12. Now, the main difficulty which arises at this stage is, what is the result of the further sale of these shares to someone else. It has been stated in Article 56 'that the validity of the sale shall not be impeached by any person and the remedy of any person aggrieved by the sale shall be in damages only and against the company exclusively '. I think the meaning of this is that the sale of the shares cannot be impeached as far as the third parties are concerned but, nevertheless, if the forfeiture is bad, the petitioner has to be made a shareholder of the company to the extent of the forfeited shares. If the shares were never forfeited, they could not also be transferred. In my view, this article merely bars the impeaching of the sale of the shares. It does not bar the impeaching of the forfeiture. If the forfeiture was bad it would mean that the petitioner's name could not be struck off the register. If the petitioner's name could not be struck off the register she must be shown on the register to the extent of 1,738 shares. It is stillopen to the company to make calls in respect of those shares. If the company has sold some shares to a third person or others, the company must give those persons other shares because the consequential loss is due to the fault of the company itself. Thus, there is no difficulty in allowing the petition under Section 155 of the Companies Act, 1956, on the ground that the petitioner's name has been wrongly excluded without sufficient cause from the register of members. The company must, thereforee, take necessary steps to enter the petitioner's name in the register of members concerning the shares in question and as far as the purchasers of the shares are concerned, they can be allotted the shares with other numbers. Alternatively, I see no difficulty in the petitioner being allotted 1,738 shares bearing different numbers from the shares which she formerly had. There is no magic in the numbering of shares because every individual share is of the same type. The shares will be paid up to the extent they were paid up at the time of the forfeiture. As indicated, the company can still call upon the petitioner to make the necessary payments on failure of which the shares will be forfeited.
13. I have not dealt with the preliminary objections earlier, but I do so now. As far as the delay in bringing the petition is concerned, it was held in the aforementioned judgment. Public Passenger Service Ltd. V. M.A. Khader : AIR1962Mad276 , by the Madras High Court that mere laches or delay will not disentitle the shareholder to an equitable relief. This view has also been expressed by the Privy Council in Garden Gully United Quartz Mining Co. v. Hugh McLister  1 AC 39. The Supreme Court has expressed a similar view in Sha Mulchand & Co. Ltd. v. Jawahar Mills Ltd.  23 Comp Cas 1, and held there that mere acquiescence, waiver or laches does not defeat the grant of an equitable relief. As regards the respondent's claim that Shri K.C. Aggarwal has claimed these shares as benami and filed a suit thereof, I do not think that that makes any difference to the rights of the petitioner. The company can either claim that these shares belong to Shri K.C. Aggarwal or to the petitioner. But it cannot claim that they belong to neither. If the shares belong to Shri K.C. Aggarwal, then the forfeiture is bad. In any case, notices were not sent to him. Hence, the forfeiture would be bad whether the shares belong to Shri K.C. Aggarwal or to the petitioner. It is not the case of the respondent-company that the shares belong to Shri K.C. Aggarwal, and hence the contention of Shri K.C. Aggarwal on this question seems to be quite irrelevant. There is a claim that the petition has not been signed by the petitioner but as her affidavit accompanies the petition and she resides in America, I must accept the fact that the petitioner has filed the petition. A point was raised that the petitioner's name is Miss Promila Aggarwal in the booksof the company and she has filed the petition under her married name, Mrs. Promila Bansal. In order to avoid any controversy, the company may enter the petitioner's name under her original name of Miss Promila Aggarwal. As regards the contention that the petition is mala fide, I do not see why the petition can be considered to be mala fide only because Shri K.C. Aggarwal appeared once in this court during these proceedings. The petition has to be judged on its own merits and the question of mala fides does not enter into the controversy and clearly the petitioner has been deprived of an investment of Rs. 1,00,000.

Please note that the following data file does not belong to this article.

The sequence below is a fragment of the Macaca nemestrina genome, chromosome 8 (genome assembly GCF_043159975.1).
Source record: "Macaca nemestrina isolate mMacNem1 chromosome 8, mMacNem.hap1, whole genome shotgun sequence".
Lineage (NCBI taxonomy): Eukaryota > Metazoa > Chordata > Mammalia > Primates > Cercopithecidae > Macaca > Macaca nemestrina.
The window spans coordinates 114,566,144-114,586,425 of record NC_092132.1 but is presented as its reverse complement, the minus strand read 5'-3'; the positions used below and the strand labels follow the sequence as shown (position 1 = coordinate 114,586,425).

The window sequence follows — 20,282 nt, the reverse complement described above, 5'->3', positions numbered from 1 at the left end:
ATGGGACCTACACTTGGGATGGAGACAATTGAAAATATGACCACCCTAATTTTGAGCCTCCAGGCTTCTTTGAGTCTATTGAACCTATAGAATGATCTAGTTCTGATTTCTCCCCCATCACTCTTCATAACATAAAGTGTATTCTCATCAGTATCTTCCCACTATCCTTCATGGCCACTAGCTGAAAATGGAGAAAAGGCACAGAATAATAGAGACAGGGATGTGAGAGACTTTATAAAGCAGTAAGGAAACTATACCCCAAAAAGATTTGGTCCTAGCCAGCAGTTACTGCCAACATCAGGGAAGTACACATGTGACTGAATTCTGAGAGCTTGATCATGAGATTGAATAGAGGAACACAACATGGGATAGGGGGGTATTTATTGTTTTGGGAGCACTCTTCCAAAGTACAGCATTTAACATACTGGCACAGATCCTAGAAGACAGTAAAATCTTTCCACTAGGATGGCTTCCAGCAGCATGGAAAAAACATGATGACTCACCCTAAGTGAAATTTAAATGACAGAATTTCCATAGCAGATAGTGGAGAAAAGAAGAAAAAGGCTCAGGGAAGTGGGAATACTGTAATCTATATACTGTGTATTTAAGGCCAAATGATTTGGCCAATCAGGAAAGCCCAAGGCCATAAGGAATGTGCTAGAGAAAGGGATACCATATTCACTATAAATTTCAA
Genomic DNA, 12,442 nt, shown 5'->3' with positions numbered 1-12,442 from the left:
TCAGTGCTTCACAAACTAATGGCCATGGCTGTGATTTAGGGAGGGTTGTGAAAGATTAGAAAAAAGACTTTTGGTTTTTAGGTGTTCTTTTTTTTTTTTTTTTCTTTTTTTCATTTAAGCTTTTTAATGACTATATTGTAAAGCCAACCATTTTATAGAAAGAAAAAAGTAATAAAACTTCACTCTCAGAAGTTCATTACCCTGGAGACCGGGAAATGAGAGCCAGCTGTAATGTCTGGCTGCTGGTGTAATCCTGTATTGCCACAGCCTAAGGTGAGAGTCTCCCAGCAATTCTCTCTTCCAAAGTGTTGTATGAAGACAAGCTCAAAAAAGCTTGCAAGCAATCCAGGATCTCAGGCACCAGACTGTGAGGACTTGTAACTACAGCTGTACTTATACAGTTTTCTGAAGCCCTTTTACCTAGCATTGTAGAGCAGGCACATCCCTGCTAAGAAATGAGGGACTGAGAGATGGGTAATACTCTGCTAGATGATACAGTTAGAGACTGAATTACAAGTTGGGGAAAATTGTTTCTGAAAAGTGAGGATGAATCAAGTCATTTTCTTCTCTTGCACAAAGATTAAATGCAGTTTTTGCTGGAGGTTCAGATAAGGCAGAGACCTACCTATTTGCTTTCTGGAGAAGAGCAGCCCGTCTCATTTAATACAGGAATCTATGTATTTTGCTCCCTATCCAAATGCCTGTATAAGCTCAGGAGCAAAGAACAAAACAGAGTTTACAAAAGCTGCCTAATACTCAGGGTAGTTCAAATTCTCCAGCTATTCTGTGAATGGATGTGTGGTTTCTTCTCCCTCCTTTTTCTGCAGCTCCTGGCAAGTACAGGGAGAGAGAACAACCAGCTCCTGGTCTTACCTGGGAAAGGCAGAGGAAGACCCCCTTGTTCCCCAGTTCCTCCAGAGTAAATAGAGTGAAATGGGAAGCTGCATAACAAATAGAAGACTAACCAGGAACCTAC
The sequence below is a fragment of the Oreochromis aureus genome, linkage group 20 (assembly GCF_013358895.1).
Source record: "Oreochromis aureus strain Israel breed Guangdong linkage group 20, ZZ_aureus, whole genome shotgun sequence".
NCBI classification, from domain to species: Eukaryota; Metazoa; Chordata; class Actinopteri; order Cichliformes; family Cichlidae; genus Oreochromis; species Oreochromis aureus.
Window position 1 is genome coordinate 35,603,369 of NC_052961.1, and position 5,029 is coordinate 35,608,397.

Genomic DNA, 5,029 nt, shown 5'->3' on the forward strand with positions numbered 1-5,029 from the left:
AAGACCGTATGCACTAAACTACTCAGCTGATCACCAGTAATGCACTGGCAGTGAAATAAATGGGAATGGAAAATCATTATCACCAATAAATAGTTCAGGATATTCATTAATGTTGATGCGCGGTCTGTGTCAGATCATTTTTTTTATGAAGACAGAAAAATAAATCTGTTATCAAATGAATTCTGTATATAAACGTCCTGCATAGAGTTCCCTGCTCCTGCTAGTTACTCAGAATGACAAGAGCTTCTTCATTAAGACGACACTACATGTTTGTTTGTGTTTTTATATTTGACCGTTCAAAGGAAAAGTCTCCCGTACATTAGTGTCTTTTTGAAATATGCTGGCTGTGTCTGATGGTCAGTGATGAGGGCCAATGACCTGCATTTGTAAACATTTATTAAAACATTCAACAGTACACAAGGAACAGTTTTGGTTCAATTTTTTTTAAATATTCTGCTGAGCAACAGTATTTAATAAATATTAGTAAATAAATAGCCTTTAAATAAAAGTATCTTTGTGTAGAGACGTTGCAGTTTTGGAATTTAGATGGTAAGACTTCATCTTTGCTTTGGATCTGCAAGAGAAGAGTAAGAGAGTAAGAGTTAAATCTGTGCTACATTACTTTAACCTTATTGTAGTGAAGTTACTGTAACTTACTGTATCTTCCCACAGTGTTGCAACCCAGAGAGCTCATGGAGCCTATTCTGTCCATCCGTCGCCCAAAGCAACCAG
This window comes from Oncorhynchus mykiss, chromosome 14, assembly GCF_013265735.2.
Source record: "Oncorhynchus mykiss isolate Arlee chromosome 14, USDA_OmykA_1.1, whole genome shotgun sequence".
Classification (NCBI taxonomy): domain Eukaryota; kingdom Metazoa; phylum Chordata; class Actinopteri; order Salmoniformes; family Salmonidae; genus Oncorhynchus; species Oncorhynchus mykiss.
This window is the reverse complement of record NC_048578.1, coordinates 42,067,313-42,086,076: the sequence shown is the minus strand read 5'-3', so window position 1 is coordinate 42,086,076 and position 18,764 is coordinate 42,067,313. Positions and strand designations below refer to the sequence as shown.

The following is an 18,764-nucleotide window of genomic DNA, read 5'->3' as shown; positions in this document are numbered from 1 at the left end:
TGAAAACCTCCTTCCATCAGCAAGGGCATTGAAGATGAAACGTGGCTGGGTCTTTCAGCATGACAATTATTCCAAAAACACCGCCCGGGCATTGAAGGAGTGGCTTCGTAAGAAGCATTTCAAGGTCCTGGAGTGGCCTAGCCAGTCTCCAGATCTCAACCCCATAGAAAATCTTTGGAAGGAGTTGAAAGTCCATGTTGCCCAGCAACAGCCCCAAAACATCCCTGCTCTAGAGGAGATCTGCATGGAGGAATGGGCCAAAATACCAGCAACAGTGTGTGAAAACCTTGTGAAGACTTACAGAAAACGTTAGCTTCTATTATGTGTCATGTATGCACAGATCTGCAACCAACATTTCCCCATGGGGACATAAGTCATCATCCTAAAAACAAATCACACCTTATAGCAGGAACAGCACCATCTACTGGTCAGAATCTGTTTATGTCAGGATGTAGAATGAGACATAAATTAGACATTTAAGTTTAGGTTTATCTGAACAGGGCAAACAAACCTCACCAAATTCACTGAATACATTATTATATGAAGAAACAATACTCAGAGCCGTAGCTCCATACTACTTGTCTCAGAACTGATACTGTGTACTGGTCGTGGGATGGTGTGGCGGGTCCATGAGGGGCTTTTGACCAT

14. I accordingly reject all the preliminary objections and allow the petition. I have already mentioned that the result will be that the petitioner's name, i.e., Miss Promila Aggarwal, will be restored to the register of members in respect of 1,738 preference shares of the face value of Rs. 100 each. The company will be free to enforce any calls that remain to be paid on those shares. On account of delay, I disallow the petitioner any costs.